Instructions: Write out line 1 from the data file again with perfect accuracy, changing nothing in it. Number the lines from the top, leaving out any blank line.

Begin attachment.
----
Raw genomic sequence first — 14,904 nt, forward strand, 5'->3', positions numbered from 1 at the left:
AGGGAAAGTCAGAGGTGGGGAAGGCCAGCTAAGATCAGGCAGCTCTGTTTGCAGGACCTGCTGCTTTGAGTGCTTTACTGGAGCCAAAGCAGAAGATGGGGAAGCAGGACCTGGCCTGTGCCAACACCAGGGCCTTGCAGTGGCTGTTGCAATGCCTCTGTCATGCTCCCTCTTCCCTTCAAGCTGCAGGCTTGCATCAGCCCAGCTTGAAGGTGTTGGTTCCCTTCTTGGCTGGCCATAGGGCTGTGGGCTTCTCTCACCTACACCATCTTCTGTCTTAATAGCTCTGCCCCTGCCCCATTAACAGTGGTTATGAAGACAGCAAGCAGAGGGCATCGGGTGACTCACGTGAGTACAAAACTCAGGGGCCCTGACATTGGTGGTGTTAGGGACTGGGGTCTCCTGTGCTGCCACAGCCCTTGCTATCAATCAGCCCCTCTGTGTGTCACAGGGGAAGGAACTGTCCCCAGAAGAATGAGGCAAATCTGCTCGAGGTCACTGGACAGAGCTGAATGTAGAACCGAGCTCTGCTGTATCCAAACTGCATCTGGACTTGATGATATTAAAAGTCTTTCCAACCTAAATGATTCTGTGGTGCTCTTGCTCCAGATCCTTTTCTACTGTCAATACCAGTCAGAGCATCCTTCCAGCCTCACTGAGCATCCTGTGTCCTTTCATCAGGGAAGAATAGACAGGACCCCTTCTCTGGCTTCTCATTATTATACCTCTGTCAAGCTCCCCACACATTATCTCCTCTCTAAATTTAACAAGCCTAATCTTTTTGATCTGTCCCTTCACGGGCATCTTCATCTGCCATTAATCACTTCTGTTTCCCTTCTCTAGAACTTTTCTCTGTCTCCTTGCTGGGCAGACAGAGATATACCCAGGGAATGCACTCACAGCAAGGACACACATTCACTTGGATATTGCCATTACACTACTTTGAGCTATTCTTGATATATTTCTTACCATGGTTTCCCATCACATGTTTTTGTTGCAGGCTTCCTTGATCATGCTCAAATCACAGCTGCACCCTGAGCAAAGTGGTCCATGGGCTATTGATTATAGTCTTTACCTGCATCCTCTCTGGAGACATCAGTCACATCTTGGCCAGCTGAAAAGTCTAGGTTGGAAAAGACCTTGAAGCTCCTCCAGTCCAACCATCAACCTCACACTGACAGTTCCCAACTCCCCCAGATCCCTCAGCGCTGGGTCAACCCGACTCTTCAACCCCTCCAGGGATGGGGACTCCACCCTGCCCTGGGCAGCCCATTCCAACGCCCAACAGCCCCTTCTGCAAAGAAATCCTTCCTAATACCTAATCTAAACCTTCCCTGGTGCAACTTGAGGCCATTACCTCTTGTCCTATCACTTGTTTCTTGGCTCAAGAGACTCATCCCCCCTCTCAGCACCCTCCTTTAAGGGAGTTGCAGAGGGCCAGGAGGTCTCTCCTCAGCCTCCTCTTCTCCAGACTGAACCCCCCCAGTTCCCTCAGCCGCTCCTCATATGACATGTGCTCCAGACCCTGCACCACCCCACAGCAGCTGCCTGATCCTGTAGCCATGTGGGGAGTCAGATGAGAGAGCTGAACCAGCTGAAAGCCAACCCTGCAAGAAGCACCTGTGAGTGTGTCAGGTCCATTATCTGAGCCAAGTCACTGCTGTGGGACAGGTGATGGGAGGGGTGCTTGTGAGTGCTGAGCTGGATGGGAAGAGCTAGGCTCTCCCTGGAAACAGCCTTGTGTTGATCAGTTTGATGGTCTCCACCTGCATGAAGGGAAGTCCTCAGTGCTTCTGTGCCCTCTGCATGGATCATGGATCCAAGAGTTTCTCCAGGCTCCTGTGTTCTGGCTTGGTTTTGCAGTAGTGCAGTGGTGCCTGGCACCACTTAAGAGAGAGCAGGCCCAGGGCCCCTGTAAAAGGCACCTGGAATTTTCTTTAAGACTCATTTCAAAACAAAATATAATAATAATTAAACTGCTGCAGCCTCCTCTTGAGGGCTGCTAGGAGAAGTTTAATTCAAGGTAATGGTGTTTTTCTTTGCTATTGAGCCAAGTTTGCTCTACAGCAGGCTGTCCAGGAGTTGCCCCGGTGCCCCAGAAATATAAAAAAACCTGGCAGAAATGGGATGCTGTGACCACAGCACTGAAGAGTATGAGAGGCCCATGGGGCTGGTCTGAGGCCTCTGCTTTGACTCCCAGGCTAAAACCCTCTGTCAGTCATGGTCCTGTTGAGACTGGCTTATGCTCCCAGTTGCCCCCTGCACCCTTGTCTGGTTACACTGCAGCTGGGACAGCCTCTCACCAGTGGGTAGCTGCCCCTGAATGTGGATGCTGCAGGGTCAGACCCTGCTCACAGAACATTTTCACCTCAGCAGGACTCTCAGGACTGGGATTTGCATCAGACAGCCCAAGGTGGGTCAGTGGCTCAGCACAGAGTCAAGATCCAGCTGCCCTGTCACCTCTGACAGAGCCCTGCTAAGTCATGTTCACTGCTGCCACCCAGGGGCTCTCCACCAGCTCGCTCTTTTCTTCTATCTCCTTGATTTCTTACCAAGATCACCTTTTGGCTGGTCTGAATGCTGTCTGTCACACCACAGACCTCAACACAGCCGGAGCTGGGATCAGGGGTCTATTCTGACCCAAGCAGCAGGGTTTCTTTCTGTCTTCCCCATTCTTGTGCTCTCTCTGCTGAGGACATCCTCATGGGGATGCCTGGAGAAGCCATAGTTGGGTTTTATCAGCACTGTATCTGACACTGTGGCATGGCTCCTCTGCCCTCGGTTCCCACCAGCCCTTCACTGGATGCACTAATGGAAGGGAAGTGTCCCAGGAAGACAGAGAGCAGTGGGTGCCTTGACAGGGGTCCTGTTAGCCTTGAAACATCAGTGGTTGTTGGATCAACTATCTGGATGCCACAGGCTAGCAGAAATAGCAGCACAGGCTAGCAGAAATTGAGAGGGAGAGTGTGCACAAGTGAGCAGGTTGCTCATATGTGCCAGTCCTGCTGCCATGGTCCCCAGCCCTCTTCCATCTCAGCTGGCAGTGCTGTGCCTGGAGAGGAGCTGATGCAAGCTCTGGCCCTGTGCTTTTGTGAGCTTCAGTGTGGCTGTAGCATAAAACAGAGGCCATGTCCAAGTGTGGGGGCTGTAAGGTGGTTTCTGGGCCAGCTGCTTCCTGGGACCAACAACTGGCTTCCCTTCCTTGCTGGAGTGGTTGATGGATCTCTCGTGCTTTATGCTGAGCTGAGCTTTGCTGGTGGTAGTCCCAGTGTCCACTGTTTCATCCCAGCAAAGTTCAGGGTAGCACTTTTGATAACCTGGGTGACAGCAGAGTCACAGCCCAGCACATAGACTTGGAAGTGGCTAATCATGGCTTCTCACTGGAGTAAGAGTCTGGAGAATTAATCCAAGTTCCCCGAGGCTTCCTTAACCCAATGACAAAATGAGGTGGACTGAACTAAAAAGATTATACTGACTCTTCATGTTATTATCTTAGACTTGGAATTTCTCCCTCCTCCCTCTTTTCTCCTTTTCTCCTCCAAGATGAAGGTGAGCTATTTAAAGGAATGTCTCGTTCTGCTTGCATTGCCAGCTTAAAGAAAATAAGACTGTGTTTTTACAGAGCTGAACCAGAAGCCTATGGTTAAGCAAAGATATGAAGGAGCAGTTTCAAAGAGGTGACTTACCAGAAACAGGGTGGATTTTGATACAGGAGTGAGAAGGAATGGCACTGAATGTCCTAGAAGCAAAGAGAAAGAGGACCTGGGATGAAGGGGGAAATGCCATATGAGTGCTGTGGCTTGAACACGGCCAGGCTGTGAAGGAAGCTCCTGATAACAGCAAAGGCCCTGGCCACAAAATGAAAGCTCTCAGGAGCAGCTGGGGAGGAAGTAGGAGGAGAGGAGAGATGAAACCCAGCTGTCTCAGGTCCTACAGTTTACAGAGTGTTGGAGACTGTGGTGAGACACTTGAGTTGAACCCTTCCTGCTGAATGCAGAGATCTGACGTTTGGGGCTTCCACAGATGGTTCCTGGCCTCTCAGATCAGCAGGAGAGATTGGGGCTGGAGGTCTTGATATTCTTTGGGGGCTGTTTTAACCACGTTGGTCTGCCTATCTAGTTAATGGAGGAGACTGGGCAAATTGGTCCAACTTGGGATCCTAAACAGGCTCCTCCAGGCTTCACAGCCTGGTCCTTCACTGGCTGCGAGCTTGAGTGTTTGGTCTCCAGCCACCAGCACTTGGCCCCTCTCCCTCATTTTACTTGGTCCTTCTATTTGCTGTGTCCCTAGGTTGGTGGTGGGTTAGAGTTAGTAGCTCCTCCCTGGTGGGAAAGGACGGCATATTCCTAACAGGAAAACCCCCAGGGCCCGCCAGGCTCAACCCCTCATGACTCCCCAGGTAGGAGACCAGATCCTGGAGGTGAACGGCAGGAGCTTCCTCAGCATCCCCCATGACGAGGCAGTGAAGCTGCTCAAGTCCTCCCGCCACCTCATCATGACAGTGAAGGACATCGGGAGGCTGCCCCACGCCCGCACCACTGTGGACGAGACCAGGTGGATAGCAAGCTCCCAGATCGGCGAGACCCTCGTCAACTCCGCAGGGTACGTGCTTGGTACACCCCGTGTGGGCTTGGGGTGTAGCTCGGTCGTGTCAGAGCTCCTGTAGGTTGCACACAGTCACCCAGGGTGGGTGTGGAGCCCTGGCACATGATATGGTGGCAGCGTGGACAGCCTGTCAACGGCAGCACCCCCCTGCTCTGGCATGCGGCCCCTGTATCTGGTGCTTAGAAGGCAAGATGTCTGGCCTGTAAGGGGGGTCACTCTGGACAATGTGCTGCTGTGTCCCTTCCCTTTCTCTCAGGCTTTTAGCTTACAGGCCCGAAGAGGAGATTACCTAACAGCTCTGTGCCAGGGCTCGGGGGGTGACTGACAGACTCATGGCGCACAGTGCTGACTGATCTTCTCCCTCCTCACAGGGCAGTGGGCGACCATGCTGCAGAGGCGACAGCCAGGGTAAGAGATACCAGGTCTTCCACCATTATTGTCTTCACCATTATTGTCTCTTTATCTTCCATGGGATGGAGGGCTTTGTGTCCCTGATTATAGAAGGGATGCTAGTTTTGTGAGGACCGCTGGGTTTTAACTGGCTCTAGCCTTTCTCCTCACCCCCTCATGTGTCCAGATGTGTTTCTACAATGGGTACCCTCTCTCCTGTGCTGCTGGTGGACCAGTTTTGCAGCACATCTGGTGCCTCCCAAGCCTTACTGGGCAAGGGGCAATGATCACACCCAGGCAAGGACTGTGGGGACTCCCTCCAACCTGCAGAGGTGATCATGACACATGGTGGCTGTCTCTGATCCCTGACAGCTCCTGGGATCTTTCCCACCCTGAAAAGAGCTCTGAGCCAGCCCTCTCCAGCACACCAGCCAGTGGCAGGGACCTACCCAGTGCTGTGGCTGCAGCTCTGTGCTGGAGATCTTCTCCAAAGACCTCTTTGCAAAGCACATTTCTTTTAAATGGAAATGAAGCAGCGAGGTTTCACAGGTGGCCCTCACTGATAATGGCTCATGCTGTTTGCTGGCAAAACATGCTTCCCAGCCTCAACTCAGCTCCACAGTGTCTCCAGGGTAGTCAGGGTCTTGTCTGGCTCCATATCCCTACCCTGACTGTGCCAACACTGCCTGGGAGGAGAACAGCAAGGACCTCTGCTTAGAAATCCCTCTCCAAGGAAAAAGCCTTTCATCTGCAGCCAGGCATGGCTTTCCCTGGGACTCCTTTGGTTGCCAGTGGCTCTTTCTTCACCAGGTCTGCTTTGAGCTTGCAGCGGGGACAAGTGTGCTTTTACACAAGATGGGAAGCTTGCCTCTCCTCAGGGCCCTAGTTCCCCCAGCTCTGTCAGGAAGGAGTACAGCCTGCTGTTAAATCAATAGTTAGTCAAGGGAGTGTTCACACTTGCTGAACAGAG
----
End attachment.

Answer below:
Raw genomic sequence first — 14,904 nt, forward strand, 5'->3', positions numbered from 1 at the left: